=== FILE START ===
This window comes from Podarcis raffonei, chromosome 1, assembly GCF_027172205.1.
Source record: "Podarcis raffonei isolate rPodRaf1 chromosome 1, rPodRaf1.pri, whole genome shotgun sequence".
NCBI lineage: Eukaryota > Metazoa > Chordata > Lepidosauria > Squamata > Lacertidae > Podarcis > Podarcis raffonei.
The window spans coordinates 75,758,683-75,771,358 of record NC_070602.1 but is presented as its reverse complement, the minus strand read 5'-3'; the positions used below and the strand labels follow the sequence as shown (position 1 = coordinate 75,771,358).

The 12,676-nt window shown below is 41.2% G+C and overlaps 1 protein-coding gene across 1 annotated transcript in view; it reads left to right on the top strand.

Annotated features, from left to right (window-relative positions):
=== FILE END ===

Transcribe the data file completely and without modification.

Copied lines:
This window comes from Podarcis raffonei, chromosome 1, assembly GCF_027172205.1.
Source record: "Podarcis raffonei isolate rPodRaf1 chromosome 1, rPodRaf1.pri, whole genome shotgun sequence".
NCBI lineage: Eukaryota > Metazoa > Chordata > Lepidosauria > Squamata > Lacertidae > Podarcis > Podarcis raffonei.
The window spans coordinates 75,758,683-75,771,358 of record NC_070602.1 but is presented as its reverse complement, the minus strand read 5'-3'; the positions used below and the strand labels follow the sequence as shown (position 1 = coordinate 75,771,358).

The 12,676-nt window shown below is 41.2% G+C and overlaps 1 protein-coding gene across 1 annotated transcript in view; it reads left to right on the top strand.

Annotated features, from left to right (window-relative positions):